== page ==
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Dairy Tips

Useful tips for preparing, cooking and storing various dairy products such as whipped cream, butter, milk and ice cream.

For best results and greater volume when making whipped cream, chill both the mixing bowl and the beaters. The colder the cream the better, too!

Refrigerate milk at 40°F (-4°C) or less as soon as possible after purchase and store in the original container.

Return milk to the refrigerator immediately after pouring out the amount needed. Never return unused milk to the original container.

Keep milk containers closed to prevent the absorption of other flavors. An absorbed flavor changes the taste, but the milk is still safe.

Protect milk from exposure to strong light since light can reduce its riboflavin content and cause off-flavors.

Look for the "sell by" or "pull" dates on milk cartons. If properly cared for, milk generally stays fresh for 2 to 3 days after this date. Some dairy processors guarantee their products for a specific time after this date. Ask your grocer for more details.

Keep canned milks like evaporated and sweetened condensed milks in a cool dry place and invert the cans every 2 months. These milks generally keep for about a year at room temperature. Once opened, canned milks should be poured into an opaque covered container, refrigerated and used within a few days.

Store dry/powdered milk in a cool, dry place and keep in an airtight container after opening. Once reconstituted, dry milk should be refrigerated and handled like other fluid milks.

Freezing of milk is not recommended. It causes undesirable changes in milk's texture and appearance.

Microwaving milk is not recommended to extend milk's shelf life or as a means of pasteurization.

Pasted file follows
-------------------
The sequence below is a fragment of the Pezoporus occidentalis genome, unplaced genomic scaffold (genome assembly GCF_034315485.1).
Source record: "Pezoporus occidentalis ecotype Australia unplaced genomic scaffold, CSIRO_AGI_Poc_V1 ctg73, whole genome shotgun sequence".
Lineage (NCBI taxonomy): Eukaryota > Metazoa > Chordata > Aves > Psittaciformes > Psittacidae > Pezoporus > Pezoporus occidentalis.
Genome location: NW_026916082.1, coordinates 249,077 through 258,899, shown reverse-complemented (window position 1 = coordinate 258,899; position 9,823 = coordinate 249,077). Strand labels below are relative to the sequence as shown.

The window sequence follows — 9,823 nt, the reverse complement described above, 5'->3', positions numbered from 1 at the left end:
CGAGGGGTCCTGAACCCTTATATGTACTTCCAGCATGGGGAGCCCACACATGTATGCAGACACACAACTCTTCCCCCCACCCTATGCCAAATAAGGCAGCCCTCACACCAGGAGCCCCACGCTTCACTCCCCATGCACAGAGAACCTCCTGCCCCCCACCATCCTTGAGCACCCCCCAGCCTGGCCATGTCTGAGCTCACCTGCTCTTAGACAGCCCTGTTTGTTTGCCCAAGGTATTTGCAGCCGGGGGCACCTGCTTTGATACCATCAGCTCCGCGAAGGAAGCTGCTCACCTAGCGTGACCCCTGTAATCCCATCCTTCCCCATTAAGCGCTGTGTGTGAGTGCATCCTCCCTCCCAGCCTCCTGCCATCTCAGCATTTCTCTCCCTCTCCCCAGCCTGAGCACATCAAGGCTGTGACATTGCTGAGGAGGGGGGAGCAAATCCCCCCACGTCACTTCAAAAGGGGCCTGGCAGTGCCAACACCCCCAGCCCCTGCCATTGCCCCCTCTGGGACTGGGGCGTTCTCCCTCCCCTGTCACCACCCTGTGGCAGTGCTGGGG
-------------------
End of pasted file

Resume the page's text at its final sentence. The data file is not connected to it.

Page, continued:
Store butter in the refrigerator for up to six months.

Store butter in the freezer for up to one year.

Butter should be stored away from highly aromatic food products and vegetables and should be kept sealed, in a dry poly-lined carton.

Yogurt, buttermilk and acidophilus milk should be stored in closed containers in the refrigerator at 40°F (-4°C) to maintain their quality. Yogurt will keep for about a week and buttermilk and acidophilus milk will keep for about 2 weeks in the refrigerator. Freezing is not recommended for any of these cultured dairy foods.

Store ice cream, sherbet and frozen yogurt tightly covered in the freezer at 0°F (-18°C). To avoid crystallization and volume loss, scoop ice cream, keeping the surface as level as possible. Cover the surface of ice cream with plastic wrap before reclosing and return to the freezer immediately.

For ease in serving, soften ice cream by transferring it to the refrigerator 10 to 20 minutes before serving, or by microwaving it on HIGH (100%) in the carton for the following amounts of time:

  • 1 pint = 10 to 15 seconds
  • 1 quart = 15 to 25 seconds
  • 1/2 gallon = 30 to 40 seconds

(Note: Since microwave ovens vary, cooking times may differ.)

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